Phase I

Phase II

Phase III

Cocaine Intoxication / Overdose
Mid-Phase II — Breakthrough Therapy Designation
Awarded Cooperative Agreement Grant from National Institute on Drug Abuse (NIDA)

Mid-Phase II


TNX-1300 (recombinant T172R/G173Q double-mutant cocaine esterase 200 mg, IV solution) is being developed under an Investigational New Drug application (IND) for the treatment of cocaine intoxication. It has been designated a Breakthrough Therapy by the FDA. Currently there is no specific pharmacotherapy indicated for cocaine intoxication, a state characterized by acute agitation, hyperthermia, tachycardia, arrhythmias, and hypertension, with the potential life-threatening sequalae of myocardial infarction, cerebrovascular accident, rhabdomyolysis, respiratory failure, and seizures. Patients are currently managed only by supportive care for the adverse effects of cocaine overdose on the cardiovascular and central nervous systems.

TNX-1300 is a recombinant protein enzyme produced through recombinant DNA technology in a non-disease-producing strain of E. coli bacteria. Cocaine Esterase (CocE) was identified in bacteria (Rhodococcus) that use cocaine as its sole source of carbon and nitrogen and that grow in soil surrounding coca plants.3 The gene encoding CocE was identified, and the protein was extensively characterized.3-6 CocE catalyzes the breakdown of cocaine into metabolite ecgonine methyl ester and benzoic acid. Wild-type CocE is unstable at body temperature, so targeted mutations were introduced in the CocE gene and resulted in the T172R/G173Q double-mutant CocE, which is active for approximately 6 hours at body temperature7. In a Phase 2 study, TNX-1300 at 100 mg or 200 mg IV doses were well tolerated and interrupted cocaine effects after cocaine 50 mg IV challenge.1 TNX-1300 was well tolerated with the most frequently reported adverse events being gastrointestinal disorders (including dry mouth, nausea); nervous systems disorders (including headache, dizziness) and skin and subcutaneous tissue disorders (including hyperhidrosis, dermatitis).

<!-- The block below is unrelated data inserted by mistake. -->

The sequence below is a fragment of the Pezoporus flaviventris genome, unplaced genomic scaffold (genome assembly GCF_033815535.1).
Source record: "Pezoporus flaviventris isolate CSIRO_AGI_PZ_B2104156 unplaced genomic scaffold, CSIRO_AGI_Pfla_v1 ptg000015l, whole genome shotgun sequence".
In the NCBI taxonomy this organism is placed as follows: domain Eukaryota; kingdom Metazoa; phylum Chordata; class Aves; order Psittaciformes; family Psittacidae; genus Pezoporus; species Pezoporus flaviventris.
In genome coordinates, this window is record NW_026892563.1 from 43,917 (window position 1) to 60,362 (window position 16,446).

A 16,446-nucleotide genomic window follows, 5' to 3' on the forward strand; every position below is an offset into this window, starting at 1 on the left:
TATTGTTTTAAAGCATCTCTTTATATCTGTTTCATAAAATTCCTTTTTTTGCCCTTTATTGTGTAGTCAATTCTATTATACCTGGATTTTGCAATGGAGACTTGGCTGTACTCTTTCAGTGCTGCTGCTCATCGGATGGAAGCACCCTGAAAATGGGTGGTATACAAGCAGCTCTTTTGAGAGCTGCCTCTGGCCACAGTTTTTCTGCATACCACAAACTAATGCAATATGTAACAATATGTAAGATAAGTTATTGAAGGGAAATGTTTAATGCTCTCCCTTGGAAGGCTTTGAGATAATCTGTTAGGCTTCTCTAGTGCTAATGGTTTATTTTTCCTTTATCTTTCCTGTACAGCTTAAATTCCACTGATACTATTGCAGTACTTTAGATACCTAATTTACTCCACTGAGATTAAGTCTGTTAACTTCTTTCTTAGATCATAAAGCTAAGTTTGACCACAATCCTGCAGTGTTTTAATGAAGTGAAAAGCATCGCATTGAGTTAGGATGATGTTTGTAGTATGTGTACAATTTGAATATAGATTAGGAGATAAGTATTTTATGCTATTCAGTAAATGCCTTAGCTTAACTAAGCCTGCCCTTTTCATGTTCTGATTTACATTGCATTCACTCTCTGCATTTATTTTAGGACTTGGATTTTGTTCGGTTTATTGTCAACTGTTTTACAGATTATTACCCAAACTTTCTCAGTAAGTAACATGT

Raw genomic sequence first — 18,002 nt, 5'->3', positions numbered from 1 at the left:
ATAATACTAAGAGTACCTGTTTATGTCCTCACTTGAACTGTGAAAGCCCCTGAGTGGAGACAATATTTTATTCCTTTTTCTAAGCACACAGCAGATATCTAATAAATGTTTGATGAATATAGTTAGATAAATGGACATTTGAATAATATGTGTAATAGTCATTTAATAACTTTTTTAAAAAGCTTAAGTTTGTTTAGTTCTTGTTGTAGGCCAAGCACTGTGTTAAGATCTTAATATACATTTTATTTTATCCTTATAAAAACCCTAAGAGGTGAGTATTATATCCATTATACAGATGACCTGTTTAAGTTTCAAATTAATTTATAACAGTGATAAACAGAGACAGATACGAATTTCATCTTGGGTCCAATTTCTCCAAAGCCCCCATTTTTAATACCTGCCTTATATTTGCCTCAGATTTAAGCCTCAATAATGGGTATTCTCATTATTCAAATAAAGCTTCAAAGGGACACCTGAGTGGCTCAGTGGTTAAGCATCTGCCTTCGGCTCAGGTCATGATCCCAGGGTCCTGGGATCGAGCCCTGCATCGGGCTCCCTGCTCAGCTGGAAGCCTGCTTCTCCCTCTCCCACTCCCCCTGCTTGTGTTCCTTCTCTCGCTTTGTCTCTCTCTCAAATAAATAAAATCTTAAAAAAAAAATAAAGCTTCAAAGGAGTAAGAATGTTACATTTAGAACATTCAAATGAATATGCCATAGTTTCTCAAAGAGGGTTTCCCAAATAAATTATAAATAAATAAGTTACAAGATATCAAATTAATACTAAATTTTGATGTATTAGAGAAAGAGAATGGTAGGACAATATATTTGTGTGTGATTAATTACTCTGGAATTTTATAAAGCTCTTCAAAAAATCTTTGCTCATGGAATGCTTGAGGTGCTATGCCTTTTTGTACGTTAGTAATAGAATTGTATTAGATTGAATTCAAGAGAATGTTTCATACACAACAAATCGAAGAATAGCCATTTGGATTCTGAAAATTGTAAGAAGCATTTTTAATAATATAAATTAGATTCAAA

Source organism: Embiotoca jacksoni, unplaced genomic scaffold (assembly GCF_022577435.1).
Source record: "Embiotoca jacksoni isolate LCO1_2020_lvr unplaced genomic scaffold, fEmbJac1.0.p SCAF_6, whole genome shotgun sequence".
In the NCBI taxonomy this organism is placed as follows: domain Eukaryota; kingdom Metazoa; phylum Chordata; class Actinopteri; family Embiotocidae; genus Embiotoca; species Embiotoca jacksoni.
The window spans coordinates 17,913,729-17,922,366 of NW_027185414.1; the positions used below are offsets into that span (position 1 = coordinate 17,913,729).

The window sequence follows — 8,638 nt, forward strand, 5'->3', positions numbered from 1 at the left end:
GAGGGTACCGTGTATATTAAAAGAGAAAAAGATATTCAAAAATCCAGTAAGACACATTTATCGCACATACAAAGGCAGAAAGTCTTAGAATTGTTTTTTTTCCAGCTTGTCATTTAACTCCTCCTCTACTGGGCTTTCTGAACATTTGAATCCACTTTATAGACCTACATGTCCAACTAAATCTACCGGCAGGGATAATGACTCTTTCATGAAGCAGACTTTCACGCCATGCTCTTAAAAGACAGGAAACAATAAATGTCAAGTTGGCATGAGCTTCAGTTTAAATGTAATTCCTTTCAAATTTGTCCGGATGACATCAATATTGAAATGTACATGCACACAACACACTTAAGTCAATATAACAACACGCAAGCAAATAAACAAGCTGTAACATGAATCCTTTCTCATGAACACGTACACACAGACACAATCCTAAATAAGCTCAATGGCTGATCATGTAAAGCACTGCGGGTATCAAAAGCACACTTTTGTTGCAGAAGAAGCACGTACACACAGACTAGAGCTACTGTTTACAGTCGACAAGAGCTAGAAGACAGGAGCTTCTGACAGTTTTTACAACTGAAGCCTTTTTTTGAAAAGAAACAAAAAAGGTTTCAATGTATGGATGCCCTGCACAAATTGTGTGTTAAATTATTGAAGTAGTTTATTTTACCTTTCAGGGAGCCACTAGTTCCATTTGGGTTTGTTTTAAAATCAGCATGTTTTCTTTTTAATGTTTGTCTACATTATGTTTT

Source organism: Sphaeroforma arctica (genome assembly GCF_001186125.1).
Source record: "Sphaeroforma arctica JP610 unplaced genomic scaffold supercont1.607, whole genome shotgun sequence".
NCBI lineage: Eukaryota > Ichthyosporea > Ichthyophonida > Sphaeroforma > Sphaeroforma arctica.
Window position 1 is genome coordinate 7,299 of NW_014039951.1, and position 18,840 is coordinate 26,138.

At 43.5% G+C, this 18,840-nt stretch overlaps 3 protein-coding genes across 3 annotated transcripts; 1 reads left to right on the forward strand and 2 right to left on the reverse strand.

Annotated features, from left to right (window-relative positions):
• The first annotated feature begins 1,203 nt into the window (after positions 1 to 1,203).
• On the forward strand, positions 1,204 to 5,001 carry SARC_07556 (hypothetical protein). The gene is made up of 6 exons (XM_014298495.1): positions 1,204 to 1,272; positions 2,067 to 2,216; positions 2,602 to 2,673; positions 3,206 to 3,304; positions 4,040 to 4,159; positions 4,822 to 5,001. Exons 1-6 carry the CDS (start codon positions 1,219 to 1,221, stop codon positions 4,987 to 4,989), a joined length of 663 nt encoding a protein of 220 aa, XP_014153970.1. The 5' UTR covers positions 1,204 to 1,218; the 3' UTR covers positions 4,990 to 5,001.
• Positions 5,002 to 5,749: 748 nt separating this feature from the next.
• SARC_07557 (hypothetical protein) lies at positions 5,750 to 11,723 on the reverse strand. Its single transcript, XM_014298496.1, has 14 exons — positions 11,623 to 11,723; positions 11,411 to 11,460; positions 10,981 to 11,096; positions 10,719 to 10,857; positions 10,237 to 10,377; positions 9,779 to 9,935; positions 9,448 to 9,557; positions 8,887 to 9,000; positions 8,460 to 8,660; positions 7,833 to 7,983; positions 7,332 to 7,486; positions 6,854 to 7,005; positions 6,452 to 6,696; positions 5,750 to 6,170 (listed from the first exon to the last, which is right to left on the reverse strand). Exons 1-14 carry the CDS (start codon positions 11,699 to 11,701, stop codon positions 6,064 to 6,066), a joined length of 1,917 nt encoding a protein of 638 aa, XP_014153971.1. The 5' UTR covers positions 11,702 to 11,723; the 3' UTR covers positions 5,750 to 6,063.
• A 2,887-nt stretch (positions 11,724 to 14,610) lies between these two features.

By targeting the cause of cocaine intoxication, rather than the symptoms like other medicines in emergency usage, TNX-1300 may offer significant advantages to the current standard of care for cocaine overdose.


TNX-1300 is an investigational new biologic and has not been approved for any indication.
1 Nasser AF, Fudala PJ, Zheng B, Liu Y, Heidbreder C. A randomized, double-blind, placebo-controlled trial of RBP-8000 in cocaine abusers: pharmacokinetic profile of rbp-8000 and cocaine and effects of RBP-8000 on cocaine-induced physiological effects. J Addict Dis. 2014;33(4):289-302.
2 National Institute on Drug Abuse (NIDA) –; accessed May 11, 2019
3 Bresler MM, Rosser SJ, Basran A, Bruce NC. Gene cloning and nucleotide sequencing and properties of a cocaine esterase from Rhodococcus sp. strain MB1. Appl Environ Microbiol. 2000. 66(3):904-8.
4 Larsen NA, Turner JM, Stevens J, Rosser SJ, Basran A, Lerner RA, Bruce NC, Wilson IA. Crystal structure of a bacterial cocaine esterase. Nat Struct Biol. 2002. 9(1):17-21.
5 Turner JM, Larsen NA, Basran A, Barbas CF 3rd, Bruce NC, Wilson IA, Lerner RA. Biochemical characterization and structural analysis of a highly proficient cocaine esterase. Biochemistry. 2002. 41(41):12297-307.
6 Gao D, Narasimhan DL, Macdonald J, Brim R, Ko MC, Landry DW, Woods JH, Sunahara RK, Zhan CG. Thermostable variants of cocaine esterase for long-time protection against cocaine toxicity. Mol Pharmacol. 2009. 75(2):318-23.
7 Overdose Death Rates – National Institute on Drug Abuse –; accessed May 11, 2019